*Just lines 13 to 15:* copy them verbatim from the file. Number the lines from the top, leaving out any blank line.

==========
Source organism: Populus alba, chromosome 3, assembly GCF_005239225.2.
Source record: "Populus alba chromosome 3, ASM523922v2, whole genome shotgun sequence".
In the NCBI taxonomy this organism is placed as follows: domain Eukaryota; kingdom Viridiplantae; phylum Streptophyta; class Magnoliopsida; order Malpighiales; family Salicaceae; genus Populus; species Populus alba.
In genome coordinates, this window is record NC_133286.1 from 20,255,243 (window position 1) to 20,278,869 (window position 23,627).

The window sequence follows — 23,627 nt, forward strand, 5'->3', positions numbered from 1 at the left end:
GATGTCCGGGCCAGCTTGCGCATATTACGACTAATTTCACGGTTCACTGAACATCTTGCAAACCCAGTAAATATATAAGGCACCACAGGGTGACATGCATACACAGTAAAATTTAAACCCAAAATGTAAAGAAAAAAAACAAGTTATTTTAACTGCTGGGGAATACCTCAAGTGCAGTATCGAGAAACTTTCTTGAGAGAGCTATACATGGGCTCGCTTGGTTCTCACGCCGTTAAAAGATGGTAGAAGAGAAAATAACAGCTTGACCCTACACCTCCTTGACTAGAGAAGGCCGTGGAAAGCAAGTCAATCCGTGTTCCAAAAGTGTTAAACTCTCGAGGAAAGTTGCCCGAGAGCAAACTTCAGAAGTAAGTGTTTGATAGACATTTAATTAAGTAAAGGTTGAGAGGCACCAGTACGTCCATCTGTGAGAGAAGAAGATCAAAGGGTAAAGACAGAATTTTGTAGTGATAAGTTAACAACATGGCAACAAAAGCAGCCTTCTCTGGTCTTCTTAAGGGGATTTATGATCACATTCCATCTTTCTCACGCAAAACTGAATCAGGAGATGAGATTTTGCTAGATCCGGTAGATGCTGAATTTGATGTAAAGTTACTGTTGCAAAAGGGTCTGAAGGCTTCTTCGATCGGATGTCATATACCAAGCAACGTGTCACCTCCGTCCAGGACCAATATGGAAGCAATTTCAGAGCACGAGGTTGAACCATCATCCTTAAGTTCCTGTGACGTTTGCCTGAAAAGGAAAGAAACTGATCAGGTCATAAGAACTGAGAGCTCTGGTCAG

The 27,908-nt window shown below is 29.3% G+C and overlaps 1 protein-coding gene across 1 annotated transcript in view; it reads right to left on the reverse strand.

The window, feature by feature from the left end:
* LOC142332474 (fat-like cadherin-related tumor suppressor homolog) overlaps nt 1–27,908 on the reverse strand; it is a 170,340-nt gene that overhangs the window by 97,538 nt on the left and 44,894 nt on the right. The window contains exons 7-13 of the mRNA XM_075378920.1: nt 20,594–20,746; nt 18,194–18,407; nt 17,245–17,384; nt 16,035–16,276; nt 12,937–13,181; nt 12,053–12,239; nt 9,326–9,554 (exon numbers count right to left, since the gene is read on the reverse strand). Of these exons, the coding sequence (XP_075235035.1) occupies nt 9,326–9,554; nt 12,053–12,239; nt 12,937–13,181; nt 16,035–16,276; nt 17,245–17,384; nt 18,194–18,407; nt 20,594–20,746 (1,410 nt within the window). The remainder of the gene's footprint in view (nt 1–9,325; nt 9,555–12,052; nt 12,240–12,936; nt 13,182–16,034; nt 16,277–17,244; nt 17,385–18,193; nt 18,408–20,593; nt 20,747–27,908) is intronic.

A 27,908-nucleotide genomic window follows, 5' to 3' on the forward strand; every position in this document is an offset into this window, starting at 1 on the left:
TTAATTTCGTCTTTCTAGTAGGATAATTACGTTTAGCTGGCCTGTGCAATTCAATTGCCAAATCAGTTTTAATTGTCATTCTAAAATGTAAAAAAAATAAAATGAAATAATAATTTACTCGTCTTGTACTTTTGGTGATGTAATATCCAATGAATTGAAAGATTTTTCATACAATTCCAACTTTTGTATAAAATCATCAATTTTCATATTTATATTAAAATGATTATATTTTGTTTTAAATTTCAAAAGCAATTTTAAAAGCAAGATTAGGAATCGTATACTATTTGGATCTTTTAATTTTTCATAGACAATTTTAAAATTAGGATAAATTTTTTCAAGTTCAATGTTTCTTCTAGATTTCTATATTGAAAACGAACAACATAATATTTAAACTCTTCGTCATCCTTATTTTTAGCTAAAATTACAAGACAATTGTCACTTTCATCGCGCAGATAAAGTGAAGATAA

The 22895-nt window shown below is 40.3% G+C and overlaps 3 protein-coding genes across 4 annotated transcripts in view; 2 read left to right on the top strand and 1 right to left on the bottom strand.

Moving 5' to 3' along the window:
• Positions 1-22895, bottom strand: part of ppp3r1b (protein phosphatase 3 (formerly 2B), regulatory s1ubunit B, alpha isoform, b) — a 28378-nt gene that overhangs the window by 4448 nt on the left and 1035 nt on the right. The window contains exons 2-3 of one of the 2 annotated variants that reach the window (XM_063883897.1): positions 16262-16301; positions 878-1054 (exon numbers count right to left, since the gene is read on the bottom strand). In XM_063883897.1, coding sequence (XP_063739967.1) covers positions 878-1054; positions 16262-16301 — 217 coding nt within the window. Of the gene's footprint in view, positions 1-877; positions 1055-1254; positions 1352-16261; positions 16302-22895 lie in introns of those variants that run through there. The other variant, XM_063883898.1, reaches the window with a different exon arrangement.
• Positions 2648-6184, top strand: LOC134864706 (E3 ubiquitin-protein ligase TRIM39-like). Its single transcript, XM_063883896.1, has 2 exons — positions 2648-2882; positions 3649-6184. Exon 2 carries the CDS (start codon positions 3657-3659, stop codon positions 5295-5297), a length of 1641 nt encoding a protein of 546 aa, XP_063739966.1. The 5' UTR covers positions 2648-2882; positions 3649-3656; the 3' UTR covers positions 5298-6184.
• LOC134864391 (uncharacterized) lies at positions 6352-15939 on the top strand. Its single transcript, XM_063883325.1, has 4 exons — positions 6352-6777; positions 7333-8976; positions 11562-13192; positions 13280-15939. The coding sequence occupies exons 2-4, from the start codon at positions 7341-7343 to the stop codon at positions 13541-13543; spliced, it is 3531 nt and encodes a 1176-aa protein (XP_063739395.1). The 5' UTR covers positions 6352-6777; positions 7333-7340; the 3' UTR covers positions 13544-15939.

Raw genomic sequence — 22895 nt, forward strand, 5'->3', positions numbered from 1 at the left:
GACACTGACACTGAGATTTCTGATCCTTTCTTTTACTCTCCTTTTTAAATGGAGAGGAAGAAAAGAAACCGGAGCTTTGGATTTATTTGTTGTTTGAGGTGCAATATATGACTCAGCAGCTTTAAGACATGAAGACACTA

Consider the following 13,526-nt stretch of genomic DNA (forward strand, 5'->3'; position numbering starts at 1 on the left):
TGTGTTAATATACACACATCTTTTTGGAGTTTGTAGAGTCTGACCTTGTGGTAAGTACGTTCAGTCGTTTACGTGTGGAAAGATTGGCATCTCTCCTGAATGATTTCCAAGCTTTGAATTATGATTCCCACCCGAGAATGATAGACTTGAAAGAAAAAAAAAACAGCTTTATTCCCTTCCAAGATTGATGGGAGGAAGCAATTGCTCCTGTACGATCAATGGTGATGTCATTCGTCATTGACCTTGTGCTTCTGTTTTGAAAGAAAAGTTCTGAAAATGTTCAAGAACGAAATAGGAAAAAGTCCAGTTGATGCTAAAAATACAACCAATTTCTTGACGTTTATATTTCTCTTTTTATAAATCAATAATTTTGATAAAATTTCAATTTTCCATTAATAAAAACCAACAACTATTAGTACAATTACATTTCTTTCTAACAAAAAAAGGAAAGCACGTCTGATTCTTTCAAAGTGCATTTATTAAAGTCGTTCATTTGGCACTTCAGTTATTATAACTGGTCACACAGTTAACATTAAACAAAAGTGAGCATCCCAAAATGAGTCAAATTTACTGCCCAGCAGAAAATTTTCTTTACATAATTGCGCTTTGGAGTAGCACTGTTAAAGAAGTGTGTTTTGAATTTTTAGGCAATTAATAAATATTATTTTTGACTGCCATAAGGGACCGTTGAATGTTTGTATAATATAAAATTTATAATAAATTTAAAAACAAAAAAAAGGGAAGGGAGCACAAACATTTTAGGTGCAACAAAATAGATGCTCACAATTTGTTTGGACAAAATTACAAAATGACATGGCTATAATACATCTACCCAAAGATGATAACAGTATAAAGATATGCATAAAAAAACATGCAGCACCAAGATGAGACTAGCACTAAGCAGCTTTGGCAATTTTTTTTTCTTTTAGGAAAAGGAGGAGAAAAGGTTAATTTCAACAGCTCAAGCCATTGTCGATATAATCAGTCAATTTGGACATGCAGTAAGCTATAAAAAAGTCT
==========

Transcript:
Moving 5' to 3' along the window:
• Positions 1-22895, bottom strand: part of ppp3r1b (protein phosphatase 3 (formerly 2B), regulatory s1ubunit B, alpha isoform, b) — a 28378-nt gene that overhangs the window by 4448 nt on the left and 1035 nt on the right. The window contains exons 2-3 of one of the 2 annotated variants that reach the window (XM_063883897.1): positions 16262-16301; positions 878-1054 (exon numbers count right to left, since the gene is read on the bottom strand). In XM_063883897.1, coding sequence (XP_063739967.1) covers positions 878-1054; positions 16262-16301 — 217 coding nt within the window. Of the gene's footprint in view, positions 1-877; positions 1055-1254; positions 1352-16261; positions 16302-22895 lie in introns of those variants that run through there. The other variant, XM_063883898.1, reaches the window with a different exon arrangement.
• Positions 2648-6184, top strand: LOC134864706 (E3 ubiquitin-protein ligase TRIM39-like). Its single transcript, XM_063883896.1, has 2 exons — positions 2648-2882; positions 3649-6184. Exon 2 carries the CDS (start codon positions 3657-3659, stop codon positions 5295-5297), a length of 1641 nt encoding a protein of 546 aa, XP_063739966.1. The 5' UTR covers positions 2648-2882; positions 3649-3656; the 3' UTR covers positions 5298-6184.